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Claims for enhanced damages based solely on post-filing conduct have always been a tough sell, and it's only been getting worse for cases here in Delaware . This week, Judge Connolly held that a complaint can’t create a claim for willfulness, it can only be used to obtain relief on an existing claim.

Post-Filing Willfulness Has Taken Some Hits Generally

The downswing began with dicta in In re Seagate Tech., LLC, 497 F.3d 1360, 1374 (Fed. Cir. 2007), a case more famous for setting the general willfulness standard. The court closed that opinion by opining that

[a] patentee who does not attempt to stop an accused infringer's activities [via a preliminary injunction] should not be allowed to accrue enhanced damages based solely on the infringer's post-filing conduct

Seagate thus birthed the "Seagate bar," which would bedevil plaintiffs for years.

Mentor Graphics Did Not Help, at Least in Delaware

Things appeared to be looking up when the Federal Circuit addressed the Seagate bar again in Mentor Graphics Corp. v. EVE-USA, Inc., 851 F.3d 1275 (Fed. Cir. 2017). There, the Federal Circuit disavowed the rigid application of the Seagate bar as inconsistent with the intervening decision in Halo Elecs., Inc. v. Pulse Elecs., Inc., 136 S. Ct. 1923 (2016), which established a looser framework for establishing willfulness and enhanced damages.

As it happened, however, Mentor Graphics would actually contribute to the death of post-filing willfulness claims—at least in Delaware. Reviewing the decision in a later case, Judge Burke noted that the Federal Circuit spent much of the opinion analyzing whether the patentee's willfulness claims were based entirely on post-filing conduct—an inquiry which seems unnecessary in light of the ruling on the bar.

Indeed, he noted that the Court "could have simply said that it did not matter whether the alleged infringing conduct was entirely 'post-suit' conduct, because a claim of willful infringement may solely be based on post-suit conduct." Valinge Innovation AB v. Halstead New Eng. Corp., C.A. No. 16-1082-LPS-CJB, 2018 U.S. Dist. LEXIS 88696, at *30 (D. Del. May 29, 2018) (emphasis original).

Accordingly, he concluded that, "if a patentee wishes to successfully plead a claim of willful infringement, the patentee needs to be able to allege that some form of willfully infringing conduct has occurred as of the time it files its claim." Id. (emphasis added). The opinion is attached and well worth reading in full.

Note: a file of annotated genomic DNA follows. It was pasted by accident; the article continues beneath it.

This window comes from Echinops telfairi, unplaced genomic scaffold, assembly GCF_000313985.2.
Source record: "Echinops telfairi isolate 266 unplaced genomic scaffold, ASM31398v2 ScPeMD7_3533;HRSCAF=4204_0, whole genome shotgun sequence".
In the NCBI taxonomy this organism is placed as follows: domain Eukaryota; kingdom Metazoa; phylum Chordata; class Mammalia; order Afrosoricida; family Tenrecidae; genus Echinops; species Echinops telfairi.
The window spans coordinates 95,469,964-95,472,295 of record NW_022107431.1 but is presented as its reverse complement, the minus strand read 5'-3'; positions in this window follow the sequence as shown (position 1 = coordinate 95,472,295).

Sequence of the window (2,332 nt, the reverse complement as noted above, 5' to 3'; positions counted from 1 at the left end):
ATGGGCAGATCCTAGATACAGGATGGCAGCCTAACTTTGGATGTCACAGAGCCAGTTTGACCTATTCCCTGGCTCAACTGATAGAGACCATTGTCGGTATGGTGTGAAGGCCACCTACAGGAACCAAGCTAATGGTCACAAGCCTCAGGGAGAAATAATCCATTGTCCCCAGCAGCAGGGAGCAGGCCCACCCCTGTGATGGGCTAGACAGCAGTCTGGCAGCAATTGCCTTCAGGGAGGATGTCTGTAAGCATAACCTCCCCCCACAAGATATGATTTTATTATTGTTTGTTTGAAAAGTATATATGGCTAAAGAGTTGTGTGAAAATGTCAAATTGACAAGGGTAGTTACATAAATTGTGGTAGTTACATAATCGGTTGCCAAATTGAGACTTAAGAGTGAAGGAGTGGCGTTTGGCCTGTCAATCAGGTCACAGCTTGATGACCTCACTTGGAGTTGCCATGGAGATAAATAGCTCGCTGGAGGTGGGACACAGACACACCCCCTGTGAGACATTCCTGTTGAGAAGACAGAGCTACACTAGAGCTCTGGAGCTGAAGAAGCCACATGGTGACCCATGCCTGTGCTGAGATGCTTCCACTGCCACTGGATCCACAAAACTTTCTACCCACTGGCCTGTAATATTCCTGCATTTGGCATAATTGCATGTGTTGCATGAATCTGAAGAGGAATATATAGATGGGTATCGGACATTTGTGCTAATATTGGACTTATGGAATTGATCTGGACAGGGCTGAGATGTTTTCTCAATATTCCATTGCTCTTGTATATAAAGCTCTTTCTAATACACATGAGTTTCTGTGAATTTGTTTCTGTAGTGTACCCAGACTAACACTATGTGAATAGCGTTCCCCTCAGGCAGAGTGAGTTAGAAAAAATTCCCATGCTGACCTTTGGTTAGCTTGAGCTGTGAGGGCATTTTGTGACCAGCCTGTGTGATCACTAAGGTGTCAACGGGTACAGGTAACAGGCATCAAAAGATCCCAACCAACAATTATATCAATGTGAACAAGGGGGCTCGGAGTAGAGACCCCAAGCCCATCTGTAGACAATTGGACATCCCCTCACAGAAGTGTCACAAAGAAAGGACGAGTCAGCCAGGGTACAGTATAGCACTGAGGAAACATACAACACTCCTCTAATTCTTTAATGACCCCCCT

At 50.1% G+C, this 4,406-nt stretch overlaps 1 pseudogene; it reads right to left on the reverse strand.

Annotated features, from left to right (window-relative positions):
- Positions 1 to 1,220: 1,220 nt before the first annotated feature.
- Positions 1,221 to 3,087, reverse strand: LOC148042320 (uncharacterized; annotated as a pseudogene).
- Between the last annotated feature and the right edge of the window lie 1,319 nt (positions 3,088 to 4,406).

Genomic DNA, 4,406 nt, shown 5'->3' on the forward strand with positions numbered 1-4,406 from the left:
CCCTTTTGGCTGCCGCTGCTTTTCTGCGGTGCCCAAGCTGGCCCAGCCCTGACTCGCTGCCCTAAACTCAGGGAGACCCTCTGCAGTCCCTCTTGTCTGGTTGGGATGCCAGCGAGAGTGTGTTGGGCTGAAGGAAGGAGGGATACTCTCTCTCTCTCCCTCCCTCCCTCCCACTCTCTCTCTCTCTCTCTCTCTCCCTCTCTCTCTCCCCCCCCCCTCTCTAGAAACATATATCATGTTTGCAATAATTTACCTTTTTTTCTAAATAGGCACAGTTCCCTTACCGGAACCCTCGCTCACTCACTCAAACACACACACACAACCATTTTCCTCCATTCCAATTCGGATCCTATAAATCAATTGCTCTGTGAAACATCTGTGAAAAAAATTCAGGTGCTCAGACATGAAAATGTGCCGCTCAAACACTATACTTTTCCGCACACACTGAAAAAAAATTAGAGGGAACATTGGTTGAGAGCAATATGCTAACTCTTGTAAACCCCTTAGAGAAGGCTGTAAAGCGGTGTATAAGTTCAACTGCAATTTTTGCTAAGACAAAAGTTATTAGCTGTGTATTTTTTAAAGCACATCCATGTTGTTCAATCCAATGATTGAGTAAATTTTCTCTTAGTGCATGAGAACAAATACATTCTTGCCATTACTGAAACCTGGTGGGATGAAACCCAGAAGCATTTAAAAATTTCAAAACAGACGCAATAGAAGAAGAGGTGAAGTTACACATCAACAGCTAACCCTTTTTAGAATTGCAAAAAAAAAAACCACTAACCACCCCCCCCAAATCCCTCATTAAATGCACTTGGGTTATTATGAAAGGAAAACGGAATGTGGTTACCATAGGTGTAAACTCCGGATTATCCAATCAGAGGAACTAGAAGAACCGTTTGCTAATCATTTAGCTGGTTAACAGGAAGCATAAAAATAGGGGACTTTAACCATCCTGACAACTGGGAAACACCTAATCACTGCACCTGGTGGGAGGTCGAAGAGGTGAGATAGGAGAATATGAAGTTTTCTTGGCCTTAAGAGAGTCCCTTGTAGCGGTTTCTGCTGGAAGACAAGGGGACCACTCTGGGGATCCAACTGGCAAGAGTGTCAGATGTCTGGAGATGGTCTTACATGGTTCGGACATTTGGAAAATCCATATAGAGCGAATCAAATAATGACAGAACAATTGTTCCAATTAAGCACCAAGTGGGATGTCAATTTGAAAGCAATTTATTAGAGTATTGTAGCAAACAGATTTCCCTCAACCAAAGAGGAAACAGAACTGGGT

This rule appears significantly harsher than the "rigid" Seagate bar disavowed in Mentor Graphics, because it cannot be overcome even if the patentee moves for a preliminary injunction.

Judge Connolly Rejects Willfulness Based on the Notice in the Complaint

Interestingly, Judge Connolly recently arrived at potentially even harsher rule, through an entirely separate line of reasoning without citing Vallinge, Mentor Graphics, or Seagate. In Helios Streaming, LLC v. Vudu, Inc., C.A. No. 19-1792-CFC-SRF, D.I. 32 (D. Del. June 16, 2020), he adopted Magistrate Fallon's R&R dismissing willfulness allegations based entirely on post-suit conduct simply because "[t]he purpose of a complaint is not to create a claim but rather to obtain relief for an existing claim[,]" and thus "the complaint itself cannot be the source of the knowledge required to sustain claims of induced or willful infringement." Id. at 3.

This slightly different formulation of the rule appears to answer a question left open by Judge Burke's opinion in Valinge—can a patentee get around the requirement by filing an amended pleading that alleges willfulness as of the date of the original pleading? Judge Connolly's answer appears to be "no":

Plaintiffs should not assume that if they accept the Magistrate Judge's invitation to 'to file an amended pleading alleging post-suit inducement based on knowledge derived from the filing of the original complaint[,]' . . . I will deny a motion by defendants to dismiss that amended pleading.

Id. at 4 n.1. In other words, the Judge Connolly suggests that even if the patentee amends, the original complaint cannot serve as notice to support a willfulness claim.

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